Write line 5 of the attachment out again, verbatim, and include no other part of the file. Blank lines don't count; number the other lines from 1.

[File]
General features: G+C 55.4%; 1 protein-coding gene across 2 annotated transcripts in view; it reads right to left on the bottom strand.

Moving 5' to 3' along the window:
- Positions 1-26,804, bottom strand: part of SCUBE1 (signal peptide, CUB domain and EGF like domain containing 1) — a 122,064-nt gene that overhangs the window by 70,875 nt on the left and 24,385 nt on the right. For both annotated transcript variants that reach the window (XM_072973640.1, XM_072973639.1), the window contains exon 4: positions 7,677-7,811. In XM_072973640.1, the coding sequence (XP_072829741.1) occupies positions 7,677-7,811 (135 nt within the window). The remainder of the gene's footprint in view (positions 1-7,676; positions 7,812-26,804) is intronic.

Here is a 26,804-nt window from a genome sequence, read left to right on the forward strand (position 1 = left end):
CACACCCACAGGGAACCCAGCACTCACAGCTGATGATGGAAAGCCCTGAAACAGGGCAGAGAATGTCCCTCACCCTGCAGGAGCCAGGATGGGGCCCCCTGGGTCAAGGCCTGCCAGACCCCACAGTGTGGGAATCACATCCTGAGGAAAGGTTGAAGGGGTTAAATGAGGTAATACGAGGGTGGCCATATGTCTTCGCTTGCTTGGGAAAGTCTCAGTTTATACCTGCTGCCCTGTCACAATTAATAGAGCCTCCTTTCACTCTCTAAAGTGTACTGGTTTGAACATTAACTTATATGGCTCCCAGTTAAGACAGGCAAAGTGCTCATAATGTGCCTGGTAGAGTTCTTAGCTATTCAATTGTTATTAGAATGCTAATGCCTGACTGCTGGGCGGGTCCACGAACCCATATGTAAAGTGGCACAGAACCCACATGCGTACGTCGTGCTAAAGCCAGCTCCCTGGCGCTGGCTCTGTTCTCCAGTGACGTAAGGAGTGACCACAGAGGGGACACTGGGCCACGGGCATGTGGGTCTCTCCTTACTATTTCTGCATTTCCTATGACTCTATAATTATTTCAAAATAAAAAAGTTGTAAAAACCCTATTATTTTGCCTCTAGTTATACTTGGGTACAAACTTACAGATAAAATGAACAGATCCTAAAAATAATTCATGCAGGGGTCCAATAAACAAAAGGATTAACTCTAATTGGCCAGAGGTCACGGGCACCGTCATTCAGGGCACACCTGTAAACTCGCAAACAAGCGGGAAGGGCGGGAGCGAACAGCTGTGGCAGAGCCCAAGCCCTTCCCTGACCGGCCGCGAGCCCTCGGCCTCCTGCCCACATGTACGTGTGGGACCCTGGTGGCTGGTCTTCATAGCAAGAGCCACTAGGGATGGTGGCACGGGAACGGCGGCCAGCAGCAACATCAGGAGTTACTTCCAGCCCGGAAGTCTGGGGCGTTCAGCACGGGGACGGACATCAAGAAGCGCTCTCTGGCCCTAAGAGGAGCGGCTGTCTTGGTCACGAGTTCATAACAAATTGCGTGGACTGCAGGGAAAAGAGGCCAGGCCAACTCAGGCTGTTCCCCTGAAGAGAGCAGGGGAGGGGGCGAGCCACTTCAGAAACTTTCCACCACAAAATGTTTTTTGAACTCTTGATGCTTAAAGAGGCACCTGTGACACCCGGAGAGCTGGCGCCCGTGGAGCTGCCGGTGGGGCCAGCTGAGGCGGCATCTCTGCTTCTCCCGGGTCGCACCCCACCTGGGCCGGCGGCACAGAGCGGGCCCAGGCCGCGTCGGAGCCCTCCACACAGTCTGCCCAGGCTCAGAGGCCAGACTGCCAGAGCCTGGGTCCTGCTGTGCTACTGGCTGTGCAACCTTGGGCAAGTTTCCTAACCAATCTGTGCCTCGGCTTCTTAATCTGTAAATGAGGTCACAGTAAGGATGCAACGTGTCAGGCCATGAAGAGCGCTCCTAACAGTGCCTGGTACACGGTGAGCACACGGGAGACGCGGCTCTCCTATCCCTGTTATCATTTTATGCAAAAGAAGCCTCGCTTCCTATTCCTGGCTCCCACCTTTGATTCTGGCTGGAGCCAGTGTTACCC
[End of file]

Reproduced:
CACACCCACAGGGAACCCAGCACTCACAGCTGATGATGGAAAGCCCTGAAACAGGGCAGAGAATGTCCCTCACCCTGCAGGAGCCAGGATGGGGCCCCCTGGGTCAAGGCCTGCCAGACCCCACAGTGTGGGAATCACATCCTGAGGAAAGGTTGAAGGGGTTAAATGAGGTAATACGAGGGTGGCCATATGTCTTCGCTTGCTTGGGAAAGTCTCAGTTTATACCTGCTGCCCTGTCACAATTAATAGAGCCTCCTTTCACTCTCTAAAGTGTACTGGTTTGAACATTAACTTATATGGCTCCCAGTTAAGACAGGCAAAGTGCTCATAATGTGCCTGGTAGAGTTCTTAGCTATTCAATTGTTATTAGAATGCTAATGCCTGACTGCTGGGCGGGTCCACGAACCCATATGTAAAGTGGCACAGAACCCACATGCGTACGTCGTGCTAAAGCCAGCTCCCTGGCGCTGGCTCTGTTCTCCAGTGACGTAAGGAGTGACCACAGAGGGGACACTGGGCCACGGGCATGTGGGTCTCTCCTTACTATTTCTGCATTTCCTATGACTCTATAATTATTTCAAAATAAAAAAGTTGTAAAAACCCTATTATTTTGCCTCTAGTTATACTTGGGTACAAACTTACAGATAAAATGAACAGATCCTAAAAATAATTCATGCAGGGGTCCAATAAACAAAAGGATTAACTCTAATTGGCCAGAGGTCACGGGCACCGTCATTCAGGGCACACCTGTAAACTCGCAAACAAGCGGGAAGGGCGGGAGCGAACAGCTGTGGCAGAGCCCAAGCCCTTCCCTGACCGGCCGCGAGCCCTCGGCCTCCTGCCCACATGTACGTGTGGGACCCTGGTGGCTGGTCTTCATAGCAAGAGCCACTAGGGATGGTGGCACGGGAACGGCGGCCAGCAGCAACATCAGGAGTTACTTCCAGCCCGGAAGTCTGGGGCGTTCAGCACGGGGACGGACATCAAGAAGCGCTCTCTGGCCCTAAGAGGAGCGGCTGTCTTGGTCACGAGTTCATAACAAATTGCGTGGACTGCAGGGAAAAGAGGCCAGGCCAACTCAGGCTGTTCCCCTGAAGAGAGCAGGGGAGGGGGCGAGCCACTTCAGAAACTTTCCACCACAAAATGTTTTTTGAACTCTTGATGCTTAAAGAGGCACCTGTGACACCCGGAGAGCTGGCGCCCGTGGAGCTGCCGGTGGGGCCAGCTGAGGCGGCATCTCTGCTTCTCCCGGGTCGCACCCCACCTGGGCCGGCGGCACAGAGCGGGCCCAGGCCGCGTCGGAGCCCTCCACACAGTCTGCCCAGGCTCAGAGGCCAGACTGCCAGAGCCTGGGTCCTGCTGTGCTACTGGCTGTGCAACCTTGGGCAAGTTTCCTAACCAATCTGTGCCTCGGCTTCTTAATCTGTAAATGAGGTCACAGTAAGGATGCAACGTGTCAGGCCATGAAGAGCGCTCCTAACAGTGCCTGGTACACGGTGAGCACACGGGAGACGCGGCTCTCCTATCCCTGTTATCATTTTATGCAAAAGAAGCCTCGCTTCCTATTCCTGGCTCCCACCTTTGATTCTGGCTGGAGCCAGTGTTACCC